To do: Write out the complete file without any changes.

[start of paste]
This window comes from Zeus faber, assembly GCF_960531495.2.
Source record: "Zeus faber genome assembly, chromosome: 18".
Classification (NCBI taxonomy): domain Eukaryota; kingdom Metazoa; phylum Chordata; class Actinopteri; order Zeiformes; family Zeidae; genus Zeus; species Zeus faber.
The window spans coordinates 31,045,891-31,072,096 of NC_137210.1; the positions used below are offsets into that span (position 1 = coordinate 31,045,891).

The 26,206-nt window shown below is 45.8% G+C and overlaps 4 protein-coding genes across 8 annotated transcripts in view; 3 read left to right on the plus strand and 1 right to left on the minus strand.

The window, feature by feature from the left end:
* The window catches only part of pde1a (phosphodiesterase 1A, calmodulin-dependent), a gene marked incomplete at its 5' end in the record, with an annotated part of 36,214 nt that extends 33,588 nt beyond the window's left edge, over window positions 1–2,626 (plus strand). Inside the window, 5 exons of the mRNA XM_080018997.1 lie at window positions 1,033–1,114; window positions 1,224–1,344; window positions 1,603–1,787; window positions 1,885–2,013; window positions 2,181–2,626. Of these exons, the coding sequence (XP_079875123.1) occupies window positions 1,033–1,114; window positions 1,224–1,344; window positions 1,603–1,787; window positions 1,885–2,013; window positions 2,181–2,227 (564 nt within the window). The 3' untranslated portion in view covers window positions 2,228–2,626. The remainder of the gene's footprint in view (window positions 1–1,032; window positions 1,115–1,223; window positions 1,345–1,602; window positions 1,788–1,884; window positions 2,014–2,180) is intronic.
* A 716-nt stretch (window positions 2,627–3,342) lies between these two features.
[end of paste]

This window comes from Zeus faber, assembly GCF_960531495.2.
Source record: "Zeus faber genome assembly, chromosome: 18".
Classification (NCBI taxonomy): domain Eukaryota; kingdom Metazoa; phylum Chordata; class Actinopteri; order Zeiformes; family Zeidae; genus Zeus; species Zeus faber.
The window spans coordinates 31,045,891-31,072,096 of NC_137210.1; the positions used below are offsets into that span (position 1 = coordinate 31,045,891).

The 26,206-nt window shown below is 45.8% G+C and overlaps 4 protein-coding genes across 8 annotated transcripts in view; 3 read left to right on the plus strand and 1 right to left on the minus strand.

The window, feature by feature from the left end:
* The window catches only part of pde1a (phosphodiesterase 1A, calmodulin-dependent), a gene marked incomplete at its 5' end in the record, with an annotated part of 36,214 nt that extends 33,588 nt beyond the window's left edge, over window positions 1–2,626 (plus strand). Inside the window, 5 exons of the mRNA XM_080018997.1 lie at window positions 1,033–1,114; window positions 1,224–1,344; window positions 1,603–1,787; window positions 1,885–2,013; window positions 2,181–2,626. Of these exons, the coding sequence (XP_079875123.1) occupies window positions 1,033–1,114; window positions 1,224–1,344; window positions 1,603–1,787; window positions 1,885–2,013; window positions 2,181–2,227 (564 nt within the window). The 3' untranslated portion in view covers window positions 2,228–2,626. The remainder of the gene's footprint in view (window positions 1–1,032; window positions 1,115–1,223; window positions 1,345–1,602; window positions 1,788–1,884; window positions 2,014–2,180) is intronic.
* A 716-nt stretch (window positions 2,627–3,342) lies between these two features.